Shoe Charm (Jibbitz) Snap Tab
If you don’t own Crocs or Croc-compatible shoes but still want to display some of the cute little PVC charms that are out there, here’s a little snap tab holder that will accept them. Five tabs will fit in a 4×4 embroidery frame.
If you have a punch that can cut through two layers of vinyl, they’re super-easy to make: just put a piece of vinyl at least 3″ x 4″ on the front and back of your stabilizer, and stitch out both colors of the design. Using the stitched guides, punch a big hole for the charm, little holes for the snaps, insert the snaps and you’re done. The holes in official Crocs are around 8mm, so if your punch is a little smaller or your vinyl is particularly rigid you’ll probably want to add a little “keyhole” slit from the top of the hole to get the charms in.
If you don’t have an 8mm(ish) open punch
If you need to pre-punch, it’s only a little more complicated. A good office hole punch can manage a single layer of most vinyls. Particularly thin/flexible ones may tend to get sucked down into the punch instead of punching cleanly so you’re actually better off with something thicker. Make five holes in a straight line, 3/4″ inch apart, on both the front and back vinyls. Stitch out the first color on the stabilizer, align the vinyl over the markings, and tape down one edge.
Unless you want to manually punch the stabilizer out afterward, use the tape as a hinge to lift up the vinyl and cut out a window now.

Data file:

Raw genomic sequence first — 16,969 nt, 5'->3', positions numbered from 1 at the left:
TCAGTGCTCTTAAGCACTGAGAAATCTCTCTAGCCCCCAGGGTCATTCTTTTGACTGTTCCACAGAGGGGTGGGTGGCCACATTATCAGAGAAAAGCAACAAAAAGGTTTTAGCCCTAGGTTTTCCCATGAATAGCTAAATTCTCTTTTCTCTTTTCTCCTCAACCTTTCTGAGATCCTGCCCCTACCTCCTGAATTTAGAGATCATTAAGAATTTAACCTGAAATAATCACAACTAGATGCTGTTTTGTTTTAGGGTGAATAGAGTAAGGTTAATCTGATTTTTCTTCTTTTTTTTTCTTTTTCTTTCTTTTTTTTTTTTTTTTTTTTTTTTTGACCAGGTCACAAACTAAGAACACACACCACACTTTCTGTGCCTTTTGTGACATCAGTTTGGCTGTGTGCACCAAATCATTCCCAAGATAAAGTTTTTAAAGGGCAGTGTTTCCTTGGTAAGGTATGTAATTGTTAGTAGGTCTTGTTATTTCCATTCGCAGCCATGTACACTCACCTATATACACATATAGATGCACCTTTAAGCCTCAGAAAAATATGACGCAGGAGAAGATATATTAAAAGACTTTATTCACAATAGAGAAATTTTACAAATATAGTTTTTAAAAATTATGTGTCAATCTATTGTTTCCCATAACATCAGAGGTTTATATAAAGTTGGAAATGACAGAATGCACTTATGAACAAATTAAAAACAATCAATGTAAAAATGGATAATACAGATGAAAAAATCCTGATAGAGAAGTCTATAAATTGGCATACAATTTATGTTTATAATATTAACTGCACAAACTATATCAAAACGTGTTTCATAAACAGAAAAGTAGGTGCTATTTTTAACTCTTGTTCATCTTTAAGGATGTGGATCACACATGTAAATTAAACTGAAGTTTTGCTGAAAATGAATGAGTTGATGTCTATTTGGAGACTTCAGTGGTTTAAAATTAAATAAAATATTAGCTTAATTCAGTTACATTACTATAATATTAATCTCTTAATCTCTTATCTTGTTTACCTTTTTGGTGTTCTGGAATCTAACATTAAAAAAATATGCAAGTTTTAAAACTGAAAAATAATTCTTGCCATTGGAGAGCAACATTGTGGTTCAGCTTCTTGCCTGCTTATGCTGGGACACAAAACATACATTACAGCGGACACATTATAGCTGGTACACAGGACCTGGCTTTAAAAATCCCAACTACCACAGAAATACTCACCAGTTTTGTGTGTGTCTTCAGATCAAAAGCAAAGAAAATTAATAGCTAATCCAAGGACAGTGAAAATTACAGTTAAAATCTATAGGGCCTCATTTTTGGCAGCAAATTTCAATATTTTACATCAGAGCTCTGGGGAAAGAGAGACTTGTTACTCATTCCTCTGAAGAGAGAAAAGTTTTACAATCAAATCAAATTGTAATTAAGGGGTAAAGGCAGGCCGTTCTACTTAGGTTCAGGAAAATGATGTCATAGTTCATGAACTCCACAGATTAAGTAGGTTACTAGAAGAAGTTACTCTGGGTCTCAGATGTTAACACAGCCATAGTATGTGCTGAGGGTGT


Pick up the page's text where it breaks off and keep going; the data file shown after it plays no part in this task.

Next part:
Flip the vinyl back down and tape it securely in place. (Painter’s tape is better for this but I don’t have any at the moment, and luckily these vinyls are fine with cellophane tape.) Flip the frame over and carefully align the backing vinyl to the front.
Now stitch out the main “design.” Remember that your bobbin thread will show! Take it out of the frame and trim close to the stitching, but not too close. My three-hole punch made a hole just barely far enough from the edge of the vinyl, so test on a scrap before you commit your fancy vinyls.
Now punch out the snap holes (or use an awl), insert the snaps, and you’re done.
This is copyrighted by Silver Seams in the year noted in its URL, and licensed under Creative Commons’ CC-BY-SA. This basically means you’re free to sell items you make from it, provided you give reasonable attribution, and that if you modify it you’re required to share your changes with the world under the same license (the actual legal bits are in the link).
As with other free embroidery patterns here, the SVG file is included in the ZIP package so you can modify it in Inkscape and produce your own variations/sizes/etc.